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UBC Theses and Dissertations

Production of place : community, conflict and belonging at Wreck Beach Hemsing, Natalie

Abstract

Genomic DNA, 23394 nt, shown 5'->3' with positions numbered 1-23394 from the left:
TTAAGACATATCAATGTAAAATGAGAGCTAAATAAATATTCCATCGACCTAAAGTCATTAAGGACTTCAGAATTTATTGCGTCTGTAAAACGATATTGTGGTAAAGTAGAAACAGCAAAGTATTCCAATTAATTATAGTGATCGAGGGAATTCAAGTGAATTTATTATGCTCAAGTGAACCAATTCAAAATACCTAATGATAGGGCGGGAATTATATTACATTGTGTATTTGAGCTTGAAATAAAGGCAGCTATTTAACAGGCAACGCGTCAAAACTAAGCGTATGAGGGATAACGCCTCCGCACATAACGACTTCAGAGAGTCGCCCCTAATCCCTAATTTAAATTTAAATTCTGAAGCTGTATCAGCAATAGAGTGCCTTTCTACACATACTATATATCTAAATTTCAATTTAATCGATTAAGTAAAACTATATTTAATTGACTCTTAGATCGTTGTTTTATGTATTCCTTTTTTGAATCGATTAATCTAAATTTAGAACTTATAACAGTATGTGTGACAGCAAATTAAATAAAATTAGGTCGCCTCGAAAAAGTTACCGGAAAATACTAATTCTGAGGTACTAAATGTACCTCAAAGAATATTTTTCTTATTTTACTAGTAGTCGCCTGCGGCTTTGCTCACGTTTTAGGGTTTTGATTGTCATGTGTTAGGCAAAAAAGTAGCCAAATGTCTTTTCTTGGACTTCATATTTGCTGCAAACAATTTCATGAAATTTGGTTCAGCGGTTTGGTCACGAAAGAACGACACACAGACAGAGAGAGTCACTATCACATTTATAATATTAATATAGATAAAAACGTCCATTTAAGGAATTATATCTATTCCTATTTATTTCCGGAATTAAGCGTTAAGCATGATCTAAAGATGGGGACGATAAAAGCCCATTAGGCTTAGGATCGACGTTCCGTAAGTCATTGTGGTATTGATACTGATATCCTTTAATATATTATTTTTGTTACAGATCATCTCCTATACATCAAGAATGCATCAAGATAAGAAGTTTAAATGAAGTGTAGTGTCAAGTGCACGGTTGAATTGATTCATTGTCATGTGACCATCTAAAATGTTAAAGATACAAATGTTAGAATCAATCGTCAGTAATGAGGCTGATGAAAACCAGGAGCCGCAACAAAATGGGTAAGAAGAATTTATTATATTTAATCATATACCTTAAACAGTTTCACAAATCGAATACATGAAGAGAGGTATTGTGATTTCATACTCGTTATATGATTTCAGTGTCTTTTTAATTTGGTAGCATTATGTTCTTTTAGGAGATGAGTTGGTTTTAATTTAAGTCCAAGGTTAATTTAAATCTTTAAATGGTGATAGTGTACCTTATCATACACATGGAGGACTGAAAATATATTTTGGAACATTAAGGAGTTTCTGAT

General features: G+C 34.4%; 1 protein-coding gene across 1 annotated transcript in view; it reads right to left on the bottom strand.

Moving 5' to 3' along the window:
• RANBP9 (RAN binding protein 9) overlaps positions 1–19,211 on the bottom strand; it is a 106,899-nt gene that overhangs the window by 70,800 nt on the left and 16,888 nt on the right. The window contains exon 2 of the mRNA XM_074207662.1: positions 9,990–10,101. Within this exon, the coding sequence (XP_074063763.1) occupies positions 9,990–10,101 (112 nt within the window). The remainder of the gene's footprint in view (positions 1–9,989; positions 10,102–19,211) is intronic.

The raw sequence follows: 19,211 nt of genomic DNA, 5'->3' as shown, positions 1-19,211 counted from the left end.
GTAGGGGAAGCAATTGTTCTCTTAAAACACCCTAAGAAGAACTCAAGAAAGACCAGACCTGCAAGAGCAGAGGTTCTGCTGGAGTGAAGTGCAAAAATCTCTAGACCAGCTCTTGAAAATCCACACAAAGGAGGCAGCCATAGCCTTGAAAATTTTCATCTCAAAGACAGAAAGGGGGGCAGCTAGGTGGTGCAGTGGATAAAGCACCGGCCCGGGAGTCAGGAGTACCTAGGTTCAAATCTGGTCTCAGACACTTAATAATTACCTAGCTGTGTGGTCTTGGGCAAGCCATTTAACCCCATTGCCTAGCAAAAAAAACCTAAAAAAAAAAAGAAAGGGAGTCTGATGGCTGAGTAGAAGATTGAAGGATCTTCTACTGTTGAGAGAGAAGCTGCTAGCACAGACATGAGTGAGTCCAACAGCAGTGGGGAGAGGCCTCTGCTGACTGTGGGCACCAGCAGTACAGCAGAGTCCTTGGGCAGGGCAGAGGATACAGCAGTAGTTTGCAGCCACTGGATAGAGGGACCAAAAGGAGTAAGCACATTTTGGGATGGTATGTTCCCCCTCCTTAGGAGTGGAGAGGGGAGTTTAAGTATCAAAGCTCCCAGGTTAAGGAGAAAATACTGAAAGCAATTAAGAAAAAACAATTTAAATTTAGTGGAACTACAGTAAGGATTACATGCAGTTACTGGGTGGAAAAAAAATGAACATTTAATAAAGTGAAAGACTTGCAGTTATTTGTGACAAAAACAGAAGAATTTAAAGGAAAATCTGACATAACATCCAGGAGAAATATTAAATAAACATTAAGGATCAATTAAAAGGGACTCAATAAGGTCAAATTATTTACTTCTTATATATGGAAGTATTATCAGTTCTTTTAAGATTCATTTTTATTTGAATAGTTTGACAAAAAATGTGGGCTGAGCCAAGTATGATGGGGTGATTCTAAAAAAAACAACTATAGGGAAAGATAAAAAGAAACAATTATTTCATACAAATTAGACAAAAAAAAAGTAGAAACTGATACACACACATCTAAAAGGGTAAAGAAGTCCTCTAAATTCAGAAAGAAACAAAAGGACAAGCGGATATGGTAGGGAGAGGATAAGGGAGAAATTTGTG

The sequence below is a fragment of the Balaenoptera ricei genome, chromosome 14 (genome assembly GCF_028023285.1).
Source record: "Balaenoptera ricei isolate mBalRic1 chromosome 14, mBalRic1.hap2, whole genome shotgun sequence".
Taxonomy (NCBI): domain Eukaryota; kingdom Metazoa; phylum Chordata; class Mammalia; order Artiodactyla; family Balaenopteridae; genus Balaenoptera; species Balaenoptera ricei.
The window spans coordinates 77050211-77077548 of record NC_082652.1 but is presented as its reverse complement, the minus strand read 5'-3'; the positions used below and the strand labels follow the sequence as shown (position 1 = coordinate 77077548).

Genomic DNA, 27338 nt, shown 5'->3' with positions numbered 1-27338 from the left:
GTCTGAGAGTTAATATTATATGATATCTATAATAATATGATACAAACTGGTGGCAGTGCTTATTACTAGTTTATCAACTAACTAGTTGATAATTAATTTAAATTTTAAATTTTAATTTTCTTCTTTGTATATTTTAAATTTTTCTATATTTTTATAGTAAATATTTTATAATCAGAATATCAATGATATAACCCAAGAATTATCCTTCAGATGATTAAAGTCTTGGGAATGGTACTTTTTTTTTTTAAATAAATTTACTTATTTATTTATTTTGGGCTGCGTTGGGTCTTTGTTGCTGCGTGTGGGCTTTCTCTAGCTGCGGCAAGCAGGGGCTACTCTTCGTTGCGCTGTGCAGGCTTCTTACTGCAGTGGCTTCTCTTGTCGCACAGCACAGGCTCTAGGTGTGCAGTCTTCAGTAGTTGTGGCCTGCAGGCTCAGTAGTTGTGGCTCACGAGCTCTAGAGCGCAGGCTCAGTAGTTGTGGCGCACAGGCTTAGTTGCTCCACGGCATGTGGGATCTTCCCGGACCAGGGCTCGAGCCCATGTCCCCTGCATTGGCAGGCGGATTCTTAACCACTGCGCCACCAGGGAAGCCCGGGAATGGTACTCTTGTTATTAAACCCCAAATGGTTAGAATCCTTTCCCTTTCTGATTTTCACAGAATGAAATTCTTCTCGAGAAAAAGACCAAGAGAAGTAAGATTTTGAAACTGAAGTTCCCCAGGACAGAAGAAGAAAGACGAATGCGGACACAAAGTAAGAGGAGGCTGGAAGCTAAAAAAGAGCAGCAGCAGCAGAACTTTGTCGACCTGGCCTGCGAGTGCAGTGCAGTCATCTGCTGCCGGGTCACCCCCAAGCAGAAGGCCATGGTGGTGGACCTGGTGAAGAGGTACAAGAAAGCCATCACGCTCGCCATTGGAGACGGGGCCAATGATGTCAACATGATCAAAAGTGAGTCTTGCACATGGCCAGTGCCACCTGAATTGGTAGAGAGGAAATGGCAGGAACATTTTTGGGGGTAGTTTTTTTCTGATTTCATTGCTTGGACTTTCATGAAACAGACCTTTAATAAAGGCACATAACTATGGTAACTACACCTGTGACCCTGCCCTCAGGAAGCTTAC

The preservation goals of the Wreck Beach Preservation Society (WBPS) are explored through an analysis of the production of place and nature at Wreck Beach. Present social uses are contextualized, tracing historical uses of the area, including: Musqueam First Nations use, resource extraction, military defense, and finally recreational use and political contest. Information collected from WBPS meetings and conversations with beach regulars is analyzed, presenting social uses of the beach as naturalized, yet often contradictory. Wreck Beach provides an intriguing site of analysis as a place marked by years of defense against urban encroachment, with the beach and the values of the WBPS defined in relation to urbanity—as a proximal site of refuge. Preservation of this place (and thus a particular re-production of place) is inherently tied to the promotion and maintenance of social belonging for the WBPS and supportive beach regulars. For example, as a clothing-optional beach, the perception and preservation of nature at Wreck Beach is bound to understandings of the naked body as natural. Struggles for preservation are struggles to consolidate identities continually carved through the production of place. Responding to marginalization, the WBPS strives to legitimate their role as preservers, and belonging at Wreck Beach.

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